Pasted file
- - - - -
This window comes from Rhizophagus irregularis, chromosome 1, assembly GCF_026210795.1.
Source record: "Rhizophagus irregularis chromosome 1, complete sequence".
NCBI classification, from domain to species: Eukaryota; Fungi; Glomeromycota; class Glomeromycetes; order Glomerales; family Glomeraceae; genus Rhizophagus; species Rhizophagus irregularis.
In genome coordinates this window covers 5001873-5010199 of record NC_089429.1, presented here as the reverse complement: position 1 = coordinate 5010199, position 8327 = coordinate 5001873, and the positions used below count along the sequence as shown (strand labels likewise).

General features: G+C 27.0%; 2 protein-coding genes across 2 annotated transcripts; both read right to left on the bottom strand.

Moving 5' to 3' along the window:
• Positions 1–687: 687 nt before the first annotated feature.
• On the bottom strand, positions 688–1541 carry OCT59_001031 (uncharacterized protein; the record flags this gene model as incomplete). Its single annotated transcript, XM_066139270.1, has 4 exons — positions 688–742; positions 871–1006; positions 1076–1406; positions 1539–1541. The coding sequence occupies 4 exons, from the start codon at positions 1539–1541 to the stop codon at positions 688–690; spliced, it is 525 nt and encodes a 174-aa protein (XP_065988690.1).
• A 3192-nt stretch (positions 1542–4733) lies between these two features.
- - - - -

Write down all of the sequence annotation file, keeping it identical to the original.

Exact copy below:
This window comes from Rhizophagus irregularis, chromosome 1, assembly GCF_026210795.1.
Source record: "Rhizophagus irregularis chromosome 1, complete sequence".
NCBI classification, from domain to species: Eukaryota; Fungi; Glomeromycota; class Glomeromycetes; order Glomerales; family Glomeraceae; genus Rhizophagus; species Rhizophagus irregularis.
In genome coordinates this window covers 5001873-5010199 of record NC_089429.1, presented here as the reverse complement: position 1 = coordinate 5010199, position 8327 = coordinate 5001873, and the positions used below count along the sequence as shown (strand labels likewise).

General features: G+C 27.0%; 2 protein-coding genes across 2 annotated transcripts; both read right to left on the bottom strand.

Moving 5' to 3' along the window:
• Positions 1–687: 687 nt before the first annotated feature.
• On the bottom strand, positions 688–1541 carry OCT59_001031 (uncharacterized protein; the record flags this gene model as incomplete). Its single annotated transcript, XM_066139270.1, has 4 exons — positions 688–742; positions 871–1006; positions 1076–1406; positions 1539–1541. The coding sequence occupies 4 exons, from the start codon at positions 1539–1541 to the stop codon at positions 688–690; spliced, it is 525 nt and encodes a 174-aa protein (XP_065988690.1).
• A 3192-nt stretch (positions 1542–4733) lies between these two features.